they are terribly inefficient. And noisy.

    There are several fuel pump designs that will work with water! (not
    the rotary ones, but there are designs that use a plunger with a
    solenoid driver). They may do a better job doing what you want. (Big
    may, not sure if they'd last an incredibly long time).
  12. Joel Kolstad

    Joel Kolstad Guest

    What happens if you try to use water with the rotary ones?

    I once replaced a fuel pump on a Crown Victoria, sold the car and had the pump
    die again the day before I was supposed to deliver the car to the buyer.
    @#[email protected]#%*( The deal fell through of course, and I got to replace the pump
    *again*. The second time around there was so little time left the car was
    sold to a dealer for next to nothing. @#@#$%!
  13. Ken Moffett

    Ken Moffett Guest


    Forget the windshild washer pumps!

    I tried using them (several different ones) for an automatic Christmas tree
    watering system. They only had to pump for a minute or so a couple of times
    a day to refill the stand's bowl. Every one melted the bearings. The
    bearings are plastic. Think about how they are designed to be used. A
    couple of brief one second runs to get a little juice on the windshield.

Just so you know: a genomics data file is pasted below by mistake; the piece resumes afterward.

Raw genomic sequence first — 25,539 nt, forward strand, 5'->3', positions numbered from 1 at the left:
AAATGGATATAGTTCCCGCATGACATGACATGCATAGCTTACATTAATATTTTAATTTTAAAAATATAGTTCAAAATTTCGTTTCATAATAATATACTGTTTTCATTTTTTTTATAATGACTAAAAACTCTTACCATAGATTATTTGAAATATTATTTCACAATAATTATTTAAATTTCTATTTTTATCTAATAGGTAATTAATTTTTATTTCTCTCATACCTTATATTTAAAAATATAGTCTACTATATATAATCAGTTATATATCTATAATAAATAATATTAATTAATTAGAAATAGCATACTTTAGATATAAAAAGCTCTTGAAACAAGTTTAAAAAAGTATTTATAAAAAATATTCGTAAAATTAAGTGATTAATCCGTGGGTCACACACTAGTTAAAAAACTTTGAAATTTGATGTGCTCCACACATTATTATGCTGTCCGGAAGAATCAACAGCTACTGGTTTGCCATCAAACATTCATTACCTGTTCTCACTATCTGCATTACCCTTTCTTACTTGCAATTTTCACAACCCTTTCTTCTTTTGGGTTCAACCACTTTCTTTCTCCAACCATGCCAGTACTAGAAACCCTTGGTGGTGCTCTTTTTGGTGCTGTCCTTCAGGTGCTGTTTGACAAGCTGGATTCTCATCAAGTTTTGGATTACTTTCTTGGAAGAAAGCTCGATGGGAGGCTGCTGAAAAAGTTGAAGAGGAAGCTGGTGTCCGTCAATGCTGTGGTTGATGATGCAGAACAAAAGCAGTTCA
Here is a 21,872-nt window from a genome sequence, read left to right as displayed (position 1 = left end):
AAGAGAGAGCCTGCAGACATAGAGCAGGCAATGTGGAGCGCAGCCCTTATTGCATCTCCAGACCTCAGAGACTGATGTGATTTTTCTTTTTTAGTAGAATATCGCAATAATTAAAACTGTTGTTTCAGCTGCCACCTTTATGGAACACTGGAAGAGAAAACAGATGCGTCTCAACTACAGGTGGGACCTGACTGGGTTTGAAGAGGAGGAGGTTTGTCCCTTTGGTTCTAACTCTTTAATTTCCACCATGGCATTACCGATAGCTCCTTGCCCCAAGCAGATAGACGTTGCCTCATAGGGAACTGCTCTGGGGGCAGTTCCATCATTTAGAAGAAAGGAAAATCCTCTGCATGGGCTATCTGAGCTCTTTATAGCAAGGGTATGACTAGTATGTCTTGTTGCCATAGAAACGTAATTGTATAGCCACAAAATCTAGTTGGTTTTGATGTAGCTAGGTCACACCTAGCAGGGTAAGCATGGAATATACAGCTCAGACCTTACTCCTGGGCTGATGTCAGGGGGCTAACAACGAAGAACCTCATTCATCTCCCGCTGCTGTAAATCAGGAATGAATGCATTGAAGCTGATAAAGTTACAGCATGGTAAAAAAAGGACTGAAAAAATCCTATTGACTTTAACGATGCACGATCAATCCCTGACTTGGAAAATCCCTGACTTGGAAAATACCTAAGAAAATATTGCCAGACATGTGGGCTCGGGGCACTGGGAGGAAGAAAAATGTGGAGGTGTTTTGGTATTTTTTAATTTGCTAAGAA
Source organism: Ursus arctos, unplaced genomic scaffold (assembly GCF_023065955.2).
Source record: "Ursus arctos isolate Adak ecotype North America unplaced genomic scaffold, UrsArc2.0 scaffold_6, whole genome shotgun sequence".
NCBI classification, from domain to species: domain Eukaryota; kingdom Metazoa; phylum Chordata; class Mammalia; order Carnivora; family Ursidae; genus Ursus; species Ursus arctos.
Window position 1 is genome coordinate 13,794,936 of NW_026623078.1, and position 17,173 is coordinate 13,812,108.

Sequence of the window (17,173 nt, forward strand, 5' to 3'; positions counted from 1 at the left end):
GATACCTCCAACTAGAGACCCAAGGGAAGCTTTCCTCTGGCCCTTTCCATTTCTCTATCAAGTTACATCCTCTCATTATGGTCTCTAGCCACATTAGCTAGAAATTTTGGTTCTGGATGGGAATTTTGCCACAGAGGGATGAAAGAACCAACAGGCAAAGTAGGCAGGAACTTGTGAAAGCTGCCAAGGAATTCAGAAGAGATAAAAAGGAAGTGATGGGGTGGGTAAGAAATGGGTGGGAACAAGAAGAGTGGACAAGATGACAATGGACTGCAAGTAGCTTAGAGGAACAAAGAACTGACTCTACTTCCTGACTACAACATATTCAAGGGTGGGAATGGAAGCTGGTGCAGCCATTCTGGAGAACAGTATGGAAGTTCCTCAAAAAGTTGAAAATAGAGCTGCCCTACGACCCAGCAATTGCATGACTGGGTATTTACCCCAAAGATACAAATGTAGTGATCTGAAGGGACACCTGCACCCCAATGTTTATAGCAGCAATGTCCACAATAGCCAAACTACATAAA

They can't stand the heat generated by running them for "long" periods. I
    finally went to the miniature decorative fountain pumps, but these would
    not have enough pressure for your purpose.

  14. Guest

    Wow, aren't fuel pumps kind of expensive? Kragen lists them starting
    at $100+.

    These pumps are looking better and better...

    I'm going to need a pump that can pump a conductive fluid (dissolved
    baking soda), and I'd *really* prefer *not* to have to use a
    submersible aquarium pump. 110VAC... submersible pump... conductive
    fluid... not a safe mix.

  15. Jim Thompson

    Jim Thompson Guest

    Is it "tap" water (pressurized)? If so just use a mist nozzle from an
    outdoor "bubbler" irrigation system, and a solenoid valve body
    (nominally 28V, but AC, so all you need is a transformer).

    ...Jim Thompson
  16. John G

    John G Guest

    I have a 12 volt submersible pump in an outside pond that has been
    operating at the bottom of the pond for several years with no problem.

    The HF pumps look far too big for the job but you have not told us ho
    big your Terrarium is.
  17. jasen

    jasen Guest

    Just the little squirter pump motor?

    I measured 2A continuous (more than I expected, but all auto electrics seems
    suprisingly inefficient) that'd be a large wall-wart or a small brick. or it
    could just be my cheap DMM playing up.

  18. jasen

    jasen Guest

    I've seen central-locking actuators used for that.
  19. PeterD

    PeterD Guest

    If it is all stainless, it might be OK. Some are, but they are
    expensive. A non-stainless (cheap ones) would rust quickly.

    The plunger/solenoid ones are mostly plastic.
  20. PeterD

    PeterD Guest

    I get the plunger/solenoid pumps for about $35 to $40 at the parts
    store (I do get a discount, but not that much). The rotary ones are
    expensive, even the cheap ones are more than $100! <bg>

    Regardless these are not an optimal solution, IMHO. Nothing beats
    using the right pump for the job.

    Now, thinking about it, maybe Northern Tools (used to be Northern
    Hydraulic) has lots of pumps, and probably has just what the OP wants.